Are there cars out there who can outrun a 3er? Yes, and there are quite a lot of them.
    Although I think the 0-60 time may have played a factor in everyone's decision when buying a 3er, I'd be surprised if that is ultimate deciding point.
    Personally for me, I didn't buy a bimmer just for the 0-60 time. If that was my main worry I would've bought a $18 K Civic Si and dumped about $5-10 K in modifying the engine and car.

    Just my 2 cents.
  • burrsrburrsr Posts: 255
    Going solely by your login name, you REALLY like Hondas (but not quite enough to be able to spell their technology correctly). I previously had a 1995 GS-R, and I can say that yes, it was a great all-around car. No BMW -- not even close -- but a value-laiden pocket rocket, yes. As I said (and I'm plagiarizing from the auto press) before, the GS-R is a "starter" 325.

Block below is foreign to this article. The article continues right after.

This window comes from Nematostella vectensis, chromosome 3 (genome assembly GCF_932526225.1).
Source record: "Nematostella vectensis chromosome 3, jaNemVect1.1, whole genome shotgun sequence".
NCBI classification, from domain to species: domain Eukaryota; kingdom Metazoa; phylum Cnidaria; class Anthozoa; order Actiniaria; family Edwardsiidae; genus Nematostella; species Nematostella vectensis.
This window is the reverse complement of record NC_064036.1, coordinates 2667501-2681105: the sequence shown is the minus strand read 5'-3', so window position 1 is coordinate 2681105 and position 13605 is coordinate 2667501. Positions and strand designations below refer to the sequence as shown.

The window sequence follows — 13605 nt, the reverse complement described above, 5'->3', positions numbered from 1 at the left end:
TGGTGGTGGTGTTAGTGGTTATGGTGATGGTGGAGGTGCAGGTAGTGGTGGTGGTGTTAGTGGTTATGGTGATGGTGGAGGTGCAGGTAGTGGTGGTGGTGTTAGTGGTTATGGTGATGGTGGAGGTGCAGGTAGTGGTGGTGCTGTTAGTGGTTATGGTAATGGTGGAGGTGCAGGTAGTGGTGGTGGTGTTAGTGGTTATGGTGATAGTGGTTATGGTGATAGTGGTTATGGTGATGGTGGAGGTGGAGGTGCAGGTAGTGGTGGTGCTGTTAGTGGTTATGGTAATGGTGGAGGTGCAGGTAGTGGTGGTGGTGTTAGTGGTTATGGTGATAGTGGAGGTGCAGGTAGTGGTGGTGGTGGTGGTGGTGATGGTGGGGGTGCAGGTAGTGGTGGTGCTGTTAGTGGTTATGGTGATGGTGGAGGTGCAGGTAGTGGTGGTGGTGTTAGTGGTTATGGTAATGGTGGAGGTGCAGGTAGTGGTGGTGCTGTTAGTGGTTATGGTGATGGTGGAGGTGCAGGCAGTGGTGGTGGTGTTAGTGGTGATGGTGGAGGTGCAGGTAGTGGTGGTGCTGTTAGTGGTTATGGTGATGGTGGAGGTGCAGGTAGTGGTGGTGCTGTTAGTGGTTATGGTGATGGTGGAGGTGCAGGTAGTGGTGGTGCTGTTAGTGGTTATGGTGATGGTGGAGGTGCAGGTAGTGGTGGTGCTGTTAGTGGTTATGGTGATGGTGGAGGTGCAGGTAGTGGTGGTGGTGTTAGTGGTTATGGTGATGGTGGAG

Your posts also indicate that you have done an "on-paper" analysis only. Good start, but about 10% of the picture -- have you actually DRIVEN a BMW or any of its would-be competitors (imitators) to get a feel for the other 90% of the equation??? See my post #2182. I DROVE the products from Acura and Lexus, thinking I would end up with one of them. When I drove the 325i, however, I realized that the "on-paper" is only 10% of the equation, not the other way around as I had originally thought. It's the unquantifiable togetherness and harmony of the machine that easily won out over the others, not the raw data in the form of hp, 0-60 times, redlines, etc. And I "merely" test drove the 325i! I hadn't anticipated spending over $30k, but those "unquantifiables" made it a no-brainer. And while I was at it, I never wanted to say "what if", so I went all out and got the 330i.

    The moral of the story, v_tech, is to do your homework before coming to a board and blaspheming blindly/unjustifiably. And if you're still unconfinced, go out and get a used Z28 -- the most "on-paper" bang for the buck without a hint of the unquantifiables that true enthusiasts value so dearly.

    Can't wait to hear Mr. Brave1heart's spin on all of this... :)
  • brave1heartbrave1heart Posts: 2,698
    v_tech!!! Standing ovations and the crowd goes ecstatic. What a clown. Your mom would be very proud of having a 12-year old who knows how to turn on the computer and hook up to the Internet.